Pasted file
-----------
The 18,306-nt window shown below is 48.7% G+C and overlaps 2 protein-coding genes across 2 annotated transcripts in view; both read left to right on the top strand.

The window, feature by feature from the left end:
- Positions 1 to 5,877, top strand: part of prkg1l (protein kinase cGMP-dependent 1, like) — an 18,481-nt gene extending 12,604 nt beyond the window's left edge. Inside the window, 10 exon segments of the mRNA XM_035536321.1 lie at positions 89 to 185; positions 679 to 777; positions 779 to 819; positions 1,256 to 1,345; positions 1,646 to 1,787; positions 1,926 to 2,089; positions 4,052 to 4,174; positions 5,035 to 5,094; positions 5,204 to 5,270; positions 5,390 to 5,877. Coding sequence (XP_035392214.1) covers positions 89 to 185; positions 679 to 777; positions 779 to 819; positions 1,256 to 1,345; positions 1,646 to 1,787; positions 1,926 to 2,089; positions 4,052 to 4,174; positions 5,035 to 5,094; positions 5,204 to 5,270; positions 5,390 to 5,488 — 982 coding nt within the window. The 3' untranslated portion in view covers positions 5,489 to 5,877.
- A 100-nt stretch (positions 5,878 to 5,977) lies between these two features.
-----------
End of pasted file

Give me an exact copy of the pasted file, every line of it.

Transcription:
The 18,306-nt window shown below is 48.7% G+C and overlaps 2 protein-coding genes across 2 annotated transcripts in view; both read left to right on the top strand.

The window, feature by feature from the left end:
- Positions 1 to 5,877, top strand: part of prkg1l (protein kinase cGMP-dependent 1, like) — an 18,481-nt gene extending 12,604 nt beyond the window's left edge. Inside the window, 10 exon segments of the mRNA XM_035536321.1 lie at positions 89 to 185; positions 679 to 777; positions 779 to 819; positions 1,256 to 1,345; positions 1,646 to 1,787; positions 1,926 to 2,089; positions 4,052 to 4,174; positions 5,035 to 5,094; positions 5,204 to 5,270; positions 5,390 to 5,877. Coding sequence (XP_035392214.1) covers positions 89 to 185; positions 679 to 777; positions 779 to 819; positions 1,256 to 1,345; positions 1,646 to 1,787; positions 1,926 to 2,089; positions 4,052 to 4,174; positions 5,035 to 5,094; positions 5,204 to 5,270; positions 5,390 to 5,488 — 982 coding nt within the window. The 3' untranslated portion in view covers positions 5,489 to 5,877.
- A 100-nt stretch (positions 5,878 to 5,977) lies between these two features.